AQA GCSE Chemistry

Revision Notes

4.2.3 Neutralisation of Acids and Salt Production

Acid - Base Reactions

  • When an acid reacts with a base, a neutralisation reaction occurs
  • Bases have pH values above 7
  • Many bases are insoluble in water but the ones that do dissolve in water are called alkalis
  • They thus form an alkaline solution
  • Examples of alkalis are soluble metal hydroxides such as NaOH and Ca(OH)2
  • In all acid-base neutralisation reactions, salt and water are produced:

acid + base ⟶ salt + water

  • If the base is a metal carbonate, carbon dioxide is also produced:

acid + base ⟶ salt + water + carbon dioxide

  • The identity of the salt produced depends on the acid used and the positive ions in the base
  • Hydrochloric acid produces chlorides, sulfuric acid produces sulfate salts and nitric acid produces nitrates

Reactions of Acids with Metal Oxides and Metal Hydroxides

  • Metal oxides and metal hydroxides act as bases
  • When they react with acid, a neutralisation reaction occurs
  • In all acid-base neutralisation reactions, salt and water are produced

Acids and Metals Oxides or Hydroxides Summary Table

Acids & Metal Oxides or Hydroxides Summary Table, downloadable IGCSE & GCSE Chemistry revision notes

  • The following are some specific examples of reactions  between acids and metal oxides / hydroxides:

2HCl + CuO ⟶ CuCl2 + H2O

H2SO4 + 2NaOH ⟶ Na2SO4 + 2H2O

HNO3 + KOH ⟶ KNO3 + H2O

Reactions of Acids with Metal Carbonates

  • Acids will react with metal carbonates to form the corresponding metal saltcarbon dioxide and water
  • These reactions are easily distinguishable from acid – metal oxide/hydroxide reactions due to the presence of effervescence caused by the carbon dioxide gas

Acids & Metal Carbonates Reactions Table

Acid & Metal Carbonate Reactions Table, downloadable IGCSE & GCSE Chemistry revision notes

  • The following are some specific examples of reactions  between acids and metal carbonates:

2HCl + Na2CO3 ⟶ 2NaCl + H2O + CO2

H2SO4 + CaCO3⟶ CaSO4 + H2O + CO2

Exam Tip

If in an acid-base reaction there is effervescence produced then the base must be a metal carbonate which produces carbon dioxide gas.

Predicting the Salts


  • A salt is a compound that is formed when the hydrogen atom in an acid is replaced by a metal
  • For example if we replace the H in HCl with a potassium atom, then the salt potassium chloride is formed, KCl
  • Salts are an important branch of chemistry due to the varied and important uses of this class of compounds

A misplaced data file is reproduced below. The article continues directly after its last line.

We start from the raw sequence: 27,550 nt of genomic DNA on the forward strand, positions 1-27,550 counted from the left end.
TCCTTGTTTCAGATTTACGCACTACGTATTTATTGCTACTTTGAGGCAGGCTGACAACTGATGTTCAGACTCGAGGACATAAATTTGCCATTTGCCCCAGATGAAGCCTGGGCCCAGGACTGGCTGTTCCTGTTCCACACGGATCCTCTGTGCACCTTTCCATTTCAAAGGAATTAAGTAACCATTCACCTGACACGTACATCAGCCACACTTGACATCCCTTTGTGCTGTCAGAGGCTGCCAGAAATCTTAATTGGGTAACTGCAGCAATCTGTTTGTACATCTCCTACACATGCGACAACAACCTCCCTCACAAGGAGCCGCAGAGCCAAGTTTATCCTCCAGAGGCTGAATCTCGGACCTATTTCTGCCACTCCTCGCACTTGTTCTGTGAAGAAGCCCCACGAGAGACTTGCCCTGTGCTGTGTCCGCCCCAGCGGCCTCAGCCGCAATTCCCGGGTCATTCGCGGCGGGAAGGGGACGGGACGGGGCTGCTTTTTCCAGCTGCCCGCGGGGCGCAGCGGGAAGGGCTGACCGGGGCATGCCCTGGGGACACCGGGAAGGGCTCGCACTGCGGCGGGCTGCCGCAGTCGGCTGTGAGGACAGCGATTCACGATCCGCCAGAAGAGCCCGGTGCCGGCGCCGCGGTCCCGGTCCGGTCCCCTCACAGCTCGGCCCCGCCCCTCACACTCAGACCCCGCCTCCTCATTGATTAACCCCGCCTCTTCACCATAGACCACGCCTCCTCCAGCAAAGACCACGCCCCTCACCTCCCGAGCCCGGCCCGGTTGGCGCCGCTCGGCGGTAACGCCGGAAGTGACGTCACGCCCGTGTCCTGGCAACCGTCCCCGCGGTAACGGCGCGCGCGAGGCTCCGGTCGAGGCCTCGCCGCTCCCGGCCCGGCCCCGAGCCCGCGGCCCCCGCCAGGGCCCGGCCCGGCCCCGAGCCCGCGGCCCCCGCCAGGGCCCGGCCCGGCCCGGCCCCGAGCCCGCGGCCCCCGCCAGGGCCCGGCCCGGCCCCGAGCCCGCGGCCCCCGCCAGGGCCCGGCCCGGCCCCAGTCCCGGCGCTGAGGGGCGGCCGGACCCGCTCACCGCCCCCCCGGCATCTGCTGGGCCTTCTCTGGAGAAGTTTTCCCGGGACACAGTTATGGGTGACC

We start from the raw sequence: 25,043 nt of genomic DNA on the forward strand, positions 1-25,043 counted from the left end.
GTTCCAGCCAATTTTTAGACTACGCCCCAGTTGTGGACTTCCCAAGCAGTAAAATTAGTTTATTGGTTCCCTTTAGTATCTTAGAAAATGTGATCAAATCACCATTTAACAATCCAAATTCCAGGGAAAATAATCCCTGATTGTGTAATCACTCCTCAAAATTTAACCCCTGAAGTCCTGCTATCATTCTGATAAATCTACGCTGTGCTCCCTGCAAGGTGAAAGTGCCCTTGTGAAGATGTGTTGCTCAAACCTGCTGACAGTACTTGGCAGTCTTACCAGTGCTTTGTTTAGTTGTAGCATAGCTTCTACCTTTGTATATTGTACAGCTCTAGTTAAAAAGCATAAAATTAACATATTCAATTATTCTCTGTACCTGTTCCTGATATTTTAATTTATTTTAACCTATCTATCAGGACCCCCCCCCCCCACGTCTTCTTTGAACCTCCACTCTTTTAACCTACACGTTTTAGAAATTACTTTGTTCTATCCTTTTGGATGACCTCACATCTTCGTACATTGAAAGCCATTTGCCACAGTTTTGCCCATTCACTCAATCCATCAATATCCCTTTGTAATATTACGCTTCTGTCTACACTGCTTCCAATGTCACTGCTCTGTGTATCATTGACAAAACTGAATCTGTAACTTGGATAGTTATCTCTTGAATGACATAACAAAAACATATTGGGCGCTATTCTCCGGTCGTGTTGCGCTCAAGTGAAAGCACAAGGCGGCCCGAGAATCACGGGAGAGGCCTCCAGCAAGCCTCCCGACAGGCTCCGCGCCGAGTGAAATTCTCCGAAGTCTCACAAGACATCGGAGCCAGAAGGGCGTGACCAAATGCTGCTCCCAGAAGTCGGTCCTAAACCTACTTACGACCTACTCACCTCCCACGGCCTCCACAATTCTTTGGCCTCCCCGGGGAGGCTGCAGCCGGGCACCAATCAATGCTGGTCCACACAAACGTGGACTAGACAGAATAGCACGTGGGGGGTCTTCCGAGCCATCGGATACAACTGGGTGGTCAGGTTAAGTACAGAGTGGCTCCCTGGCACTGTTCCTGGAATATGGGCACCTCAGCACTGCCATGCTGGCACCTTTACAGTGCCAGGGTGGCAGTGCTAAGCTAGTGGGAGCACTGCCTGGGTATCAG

• These uses include fertilisers, batteries, cleaning products, healthcare products and fungicides

Naming salts

  • The name of a salt has two parts
  • The first part comes from the metal, metal oxide or metal carbonate used in the reaction
  • The second part comes from the acid
  • The name of the salt can be determined by looking at the reactants
  • For example hydrochloric acid always produces salts that end in chloride and contain the chloride ion, Cl
  • Other examples:
    • Sodium hydroxide reacts with hydrochloric acid to produce sodium chloride.
    • Zinc oxide reacts with sulfuric acid to produce zinc sulfate
  • A list of the common ions and their formulae is shown below

Naming Salts Table

Naming Salts Table, downloadable IGCSE & GCSE Chemistry revision notes

  • Salts have no overall charge since the sum of the charges on the ions is equal to zero
  • From the table of the common ions it is clear the charges on each the Group I elements is always +1, Group II is +2, Group VI is -2 and Group VII is -1
  • If you know the ions present in a salt you can identify the formula from balancing the charges

Worked Example

What is the formula of magnesium phosphate?


Step 1: Write out the formulae of each ion, including their charges

Mg2+ and PO43-

Step 2: Balance the charges by multiplying them out:

(Mg2+) x 3 = +6 and (PO43-) x 2 = -6; so +6 – 6 = 0.

So the formula is Mg3(PO4)2

Exam Tip

You should know by heart the names of the common ions, their charges and the formulae compounds they often appear in.

Author: Francesca

Fran has taught A level Chemistry in the UK for over 10 years. As head of science, she used her passion for education to drive improvement for staff and students, supporting them to achieve their full potential. Fran has also co-written science textbooks and worked as an examiner for UK exam boards.

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